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Cadaver Dog Training: Vet-Reviewed Facts, Uses & FAQ

Written by: Nicole Cosgrove

Last Updated on March 22, 2024 by Dogster Team


Cadaver Dog Training: Vet-Reviewed Facts, Uses & FAQ


Dr. Amanda Charles Photo


Dr. Amanda Charles

BVSc MRCVS (Veterinarian)

The information is current and up-to-date in accordance with the latest veterinarian research.

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Dogs have been an irreplaceable part of human life for centuries, largely due to their unmatched sense of smell. From hunting far-off game to sensing impending threats, their powerful noses have been instrumental in helping us survive and thrive in numerous ways. Today, we continue to find novel uses for their unique detection tools, including locating the deceased.

Cadaver dogs are a type of search dog taught to locate dead human remains. Putting their talents to the test, these canines provide immeasurable value for police conducting investigations and families needing closure following the death of a loved one. Discover the many ways they make a positive difference as we discuss how cadaver dogs learn to find dead bodies.

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How Does It Work?

Cadaver dogs, also called “decomposition dogs” or “human remains detection dogs,” have been around since the 1970s, using their power of smell to give searchers a new angle on their work. Dogs have up to 50 times more scent receptors in their noses than humans, an olfactory epithelium 20 times greater, and smell-based regions of the brain up to 40 times larger.

Overall, their sense of smell is up to 100,000 times more powerful than ours. In the hunt for dead bodies, dogs can sense the faintest hint of human tissue, even if it’s decades old or buried far beneath the earth.

a brown and white dog standing on top of a forest floor
Image Credit: Sabbra Cadabra, Unsplash

How Cadaver Dogs Are Trained to Find Dead Bodies

To train dogs for cadaver search, professionals use either formulated chemicals or, even better, genuine human remains. Many trainers use placentas and blood since they are easier to source, as are hair, teeth, and, in some instances, bones. Unfortunately, dogs need as much diversity as possible, and human parts are generally more challenging to obtain than synthetic alternatives.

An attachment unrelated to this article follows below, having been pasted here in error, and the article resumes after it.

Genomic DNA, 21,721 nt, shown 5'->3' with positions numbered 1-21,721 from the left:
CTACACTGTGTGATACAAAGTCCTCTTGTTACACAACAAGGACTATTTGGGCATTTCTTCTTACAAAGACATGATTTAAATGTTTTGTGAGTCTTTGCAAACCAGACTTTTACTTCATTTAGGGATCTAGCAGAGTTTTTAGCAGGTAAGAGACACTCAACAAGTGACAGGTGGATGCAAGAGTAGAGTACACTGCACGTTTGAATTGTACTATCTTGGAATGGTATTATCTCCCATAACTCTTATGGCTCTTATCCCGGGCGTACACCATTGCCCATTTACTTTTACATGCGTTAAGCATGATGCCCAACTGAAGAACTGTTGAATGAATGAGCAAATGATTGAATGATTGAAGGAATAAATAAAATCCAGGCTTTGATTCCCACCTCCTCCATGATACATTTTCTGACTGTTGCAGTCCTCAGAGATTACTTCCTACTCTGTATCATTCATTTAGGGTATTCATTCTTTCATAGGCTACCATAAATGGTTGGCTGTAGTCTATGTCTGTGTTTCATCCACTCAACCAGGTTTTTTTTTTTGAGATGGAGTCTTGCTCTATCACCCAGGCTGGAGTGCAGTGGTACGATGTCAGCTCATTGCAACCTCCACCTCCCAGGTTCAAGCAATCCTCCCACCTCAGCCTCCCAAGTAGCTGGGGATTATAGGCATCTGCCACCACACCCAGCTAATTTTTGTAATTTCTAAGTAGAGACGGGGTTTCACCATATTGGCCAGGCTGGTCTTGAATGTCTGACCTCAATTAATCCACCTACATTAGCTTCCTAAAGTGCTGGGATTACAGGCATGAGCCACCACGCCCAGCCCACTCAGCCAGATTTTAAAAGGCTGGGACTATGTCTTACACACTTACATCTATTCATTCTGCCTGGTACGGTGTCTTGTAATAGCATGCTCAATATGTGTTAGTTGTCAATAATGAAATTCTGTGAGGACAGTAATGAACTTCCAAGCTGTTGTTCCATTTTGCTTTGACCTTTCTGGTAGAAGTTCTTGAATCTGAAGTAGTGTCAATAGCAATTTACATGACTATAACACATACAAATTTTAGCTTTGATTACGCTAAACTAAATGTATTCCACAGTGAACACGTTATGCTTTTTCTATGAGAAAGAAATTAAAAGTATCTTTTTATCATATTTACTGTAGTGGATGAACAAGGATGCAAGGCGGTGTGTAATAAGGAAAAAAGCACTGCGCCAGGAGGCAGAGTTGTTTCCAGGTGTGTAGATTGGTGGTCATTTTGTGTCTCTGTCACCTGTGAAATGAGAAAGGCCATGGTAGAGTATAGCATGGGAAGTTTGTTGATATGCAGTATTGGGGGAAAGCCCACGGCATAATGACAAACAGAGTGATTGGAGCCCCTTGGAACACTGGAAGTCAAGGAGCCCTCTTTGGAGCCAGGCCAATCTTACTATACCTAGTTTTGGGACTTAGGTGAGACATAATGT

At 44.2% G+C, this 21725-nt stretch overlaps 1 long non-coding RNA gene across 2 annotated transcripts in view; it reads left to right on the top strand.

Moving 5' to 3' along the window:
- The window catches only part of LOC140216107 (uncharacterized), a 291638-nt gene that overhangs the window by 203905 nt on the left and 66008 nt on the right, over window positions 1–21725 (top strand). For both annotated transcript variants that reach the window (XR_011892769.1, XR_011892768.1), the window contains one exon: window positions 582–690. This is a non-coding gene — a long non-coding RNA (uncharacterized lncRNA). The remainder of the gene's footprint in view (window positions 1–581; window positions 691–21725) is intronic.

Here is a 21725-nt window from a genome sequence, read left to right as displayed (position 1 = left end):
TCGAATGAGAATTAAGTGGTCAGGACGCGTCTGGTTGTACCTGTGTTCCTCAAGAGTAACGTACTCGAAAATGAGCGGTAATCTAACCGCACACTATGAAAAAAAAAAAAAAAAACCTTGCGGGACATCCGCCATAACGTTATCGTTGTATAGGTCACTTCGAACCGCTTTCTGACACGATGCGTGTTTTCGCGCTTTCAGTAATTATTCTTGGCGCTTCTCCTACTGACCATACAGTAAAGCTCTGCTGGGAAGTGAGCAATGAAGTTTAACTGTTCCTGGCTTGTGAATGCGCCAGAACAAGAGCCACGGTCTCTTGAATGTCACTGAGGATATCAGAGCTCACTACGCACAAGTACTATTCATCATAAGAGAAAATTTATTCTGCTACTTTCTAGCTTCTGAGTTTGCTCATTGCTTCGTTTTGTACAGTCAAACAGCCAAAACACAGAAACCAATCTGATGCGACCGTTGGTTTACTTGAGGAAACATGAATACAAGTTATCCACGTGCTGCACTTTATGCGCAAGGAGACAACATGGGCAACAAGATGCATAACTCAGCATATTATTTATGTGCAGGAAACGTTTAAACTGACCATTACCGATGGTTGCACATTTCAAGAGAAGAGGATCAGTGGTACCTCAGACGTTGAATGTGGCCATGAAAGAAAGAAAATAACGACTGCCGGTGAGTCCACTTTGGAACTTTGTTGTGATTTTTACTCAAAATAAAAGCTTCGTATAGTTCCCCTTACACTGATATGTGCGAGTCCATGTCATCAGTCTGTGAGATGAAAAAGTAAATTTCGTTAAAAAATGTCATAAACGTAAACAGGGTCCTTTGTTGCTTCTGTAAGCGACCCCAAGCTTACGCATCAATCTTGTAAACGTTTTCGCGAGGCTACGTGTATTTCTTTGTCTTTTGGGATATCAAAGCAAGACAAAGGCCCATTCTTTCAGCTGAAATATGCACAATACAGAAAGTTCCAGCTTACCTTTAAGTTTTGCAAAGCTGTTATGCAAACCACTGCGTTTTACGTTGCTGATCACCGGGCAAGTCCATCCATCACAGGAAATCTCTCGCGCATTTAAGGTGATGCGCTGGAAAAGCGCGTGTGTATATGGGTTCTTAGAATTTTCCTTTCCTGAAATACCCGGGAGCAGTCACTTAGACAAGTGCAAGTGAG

Whatever they use, trainers imprint these scents on their dogs through time and constant exposure. Dogs also learn smells at various decomposition stages to broaden their awareness of how a cadaver’s scent can change over time and in different situations.

Training begins with associating the scent of human tissue with a reward. If they find remains, they receive a treat. As dogs build this connection, trainers test them in outdoor environments like wooded areas, where they hide scented material or body parts.

The dogs learn the scents to look for alongside the various odors that won’t yield a reward. Most of the time, cadaver work is a game for them. When they find their target, trainers teach the dog not to touch it but rather present a passive alert, like sitting or lying down, or an aggressive alert, like scratching or barking.

What Are the Different Types of Cadaver Dog Training?

Generally, cadaver dogs work in a specific search grid to locate something stationary. They employ both air and ground scents to help them find their target.

Depending on their level of training and physical abilities, they can fall into one of several categories. For instance, some dogs train to locate whole decomposing bodies. Others can detect minute fragments, including hair or blood drops.

Cadaver dogs will also differ by context. The most basic arena is in forests, fields, residences, and other areas that are relatively easy to search. Dogs trained for disaster search need more advanced skills, as they work in settings following devastating events like hurricanes and tornadoes. Some dogs have specialized training in finding burnt bodies following a fire.